Christopher – Yeah, what’s that mean?


Julia – Well, it’s really simple. If you’ve ever led a team, you know that somebody on the team has to make a final decision and if you don’t happen to be in the leadership role when that decision is being made, a lot of people who don’t understand followership will sit back and say, “Well, whatever, if you don’t wanna hear my things, if you don’t wanna hear my input, I’m just gonna let you do it, seems like you know what you’re doing, so whatever.” That’s a really bad practice, because first of all, you’re pissed, because you’re not being involved in decision making. You’re leader is likely pissed, because you’re not supporting them in what they’re trying to accomplish, right? And everybody wants to be helpful, and so, the better approach to that would be like, okay, I understand that I’m not in charge here, how can I contribute what I know to this decision? Maybe you know something that can make it better. Maybe you know something that could prevent something bad from happening. But coming from that place of really being a team player, really contributing to that final decision, rather than reacting to the fact that you are not in charge for doing it, that could make a really good impression on, not just the leader, but on the team as well and can also make people feel way more engaged and involved in what they’re doing because if you’re supportive, you’re gonna be heard.


Christopher – Hmm, wow, I love this, Julia. I think it’s incredible, actually. So, Julia, where can people learn more about followership?


Julia – Well, there’s books about it, but what is happening this summer, that I’m super excited about, is a conference that we are organizing at the University of Waterloo in Ontario. So, it’s gonna be July 26th to 28thand it is the first Global Followership Conference and we’re bringing together the Global Followership community, you would think that I made this up, right, but I’m not making this up because there has been there’s been a lot of research done on this topic and there’s a lot of people who are very passionate about this. It’s just not very well known. And so, this conference is gonna bring together the academic world and the people who have done research and other organizations that are gonna present their findings on the topic of followership. It’s also gonna bring some of the practical advice and some of the activities that people will do to practice and learn what they’re learning. And also we’re gonna be the students. So, as we all know, there’s a huge cohort of people around you in the workplaces, so those are students or just somebody new to the workplace, you know, that people don’t necessarily come with, you know, a manual on how to succeed in the workplace, so they might be able to learn some really good skills in that conference there.


Christopher – Amazing, so say the dates of the conference again. When was the conference?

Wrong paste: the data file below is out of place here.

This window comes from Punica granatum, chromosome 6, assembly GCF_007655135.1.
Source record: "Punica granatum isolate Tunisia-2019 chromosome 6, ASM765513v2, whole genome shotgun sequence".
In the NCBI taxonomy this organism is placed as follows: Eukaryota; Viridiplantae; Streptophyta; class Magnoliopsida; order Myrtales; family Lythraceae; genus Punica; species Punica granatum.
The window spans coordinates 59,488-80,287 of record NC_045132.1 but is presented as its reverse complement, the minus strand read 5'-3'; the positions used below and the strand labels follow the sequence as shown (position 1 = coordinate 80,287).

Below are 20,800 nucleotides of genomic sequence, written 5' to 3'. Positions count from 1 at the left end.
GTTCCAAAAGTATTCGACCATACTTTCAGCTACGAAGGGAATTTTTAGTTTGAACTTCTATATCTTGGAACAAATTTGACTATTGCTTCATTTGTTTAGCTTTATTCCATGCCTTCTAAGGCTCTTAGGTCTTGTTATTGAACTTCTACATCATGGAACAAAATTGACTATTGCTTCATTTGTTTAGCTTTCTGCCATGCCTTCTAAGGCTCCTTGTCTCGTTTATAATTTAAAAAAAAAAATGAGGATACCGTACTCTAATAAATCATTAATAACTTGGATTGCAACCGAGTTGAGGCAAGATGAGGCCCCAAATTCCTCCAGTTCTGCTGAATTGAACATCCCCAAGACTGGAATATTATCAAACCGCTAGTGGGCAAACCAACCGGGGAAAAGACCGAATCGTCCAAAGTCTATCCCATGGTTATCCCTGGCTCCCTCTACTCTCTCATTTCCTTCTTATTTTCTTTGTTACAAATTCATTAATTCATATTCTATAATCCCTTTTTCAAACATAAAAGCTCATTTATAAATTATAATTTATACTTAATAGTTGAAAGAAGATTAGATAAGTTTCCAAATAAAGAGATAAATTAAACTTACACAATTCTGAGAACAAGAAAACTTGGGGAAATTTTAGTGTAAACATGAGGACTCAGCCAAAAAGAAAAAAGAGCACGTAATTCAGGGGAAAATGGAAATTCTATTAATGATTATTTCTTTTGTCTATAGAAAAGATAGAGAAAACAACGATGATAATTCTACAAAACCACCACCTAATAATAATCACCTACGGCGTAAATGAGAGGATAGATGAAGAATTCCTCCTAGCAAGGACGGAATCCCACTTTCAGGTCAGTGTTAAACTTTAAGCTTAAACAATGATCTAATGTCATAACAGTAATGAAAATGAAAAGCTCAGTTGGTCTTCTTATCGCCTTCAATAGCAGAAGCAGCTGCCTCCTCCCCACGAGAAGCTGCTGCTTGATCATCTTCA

Julia – July 26th to 28th, this year.


Christopher – And what’s it called?


Julia – It’s called the Global Followership Conference and you can find us online.


Christopher – Yeah, so where can you find it? Perfect.


Julia – You can find us online, it’s followership, just like leadership, but followership, conference.com.


Christopher – www.Followershipconference.com, and we’re gonna put a link on this video so that you can access it nice and easily from this video.


Julia – Yes.


Christopher – Julia, is there anything else that you would like to say about followership.


Julia – It’s worth learning.


Christopher – It’s worth learning.


Julia – I would say that it’s, I mean there hasn’t been any research done in terms of how followership effects mental health, but I can tell from personal experience and from working with clients that were struggling with workplace well-being and happiness and satisfaction that learning some of the things around this concept have really helped them.


Christopher – Amazing. So, if you have questions about followership or questions about the conference, Julia says that she’s more than welcome to contribute to those answers. So, make comments below, you can send us an email at info@changemylifecoaching.ca. We will forward those on to Julia, and she’ll hop onto the forum, as well, and answer some of those questions. Really cool concept, thank you so much for being here. I’m so glad you agreed to do this.


Julia – Thank you for having me.


About Christopher James Lawrence

Christopher is the Chief Value Officer and Founder of Change My Life Coaching and Co-Founder of Change My Business Coaching and the Healthy Transformations Weight Loss & Inflammation Reduction Program.  Change my Life Coaching is a fast growing whole-life, leadership and business coaching company, and the only one of it’s kind.  He is also the author of “Go Beyond Passion: Discover Your Dream Job”. Christopher spent 15+ years working in the corporate world with a plethora of industries and companies. His focus was primarily in planning, strategy, and leadership of change management and communication. Christopher is a Certified Master Coach Practitioner (CMCP), trainer and facilitator, and a passionate public speaker who truly cares about the success of each and every single person he comes into contact with. You can reach him at Christopher@ChangeMyLifeCoaching.ca.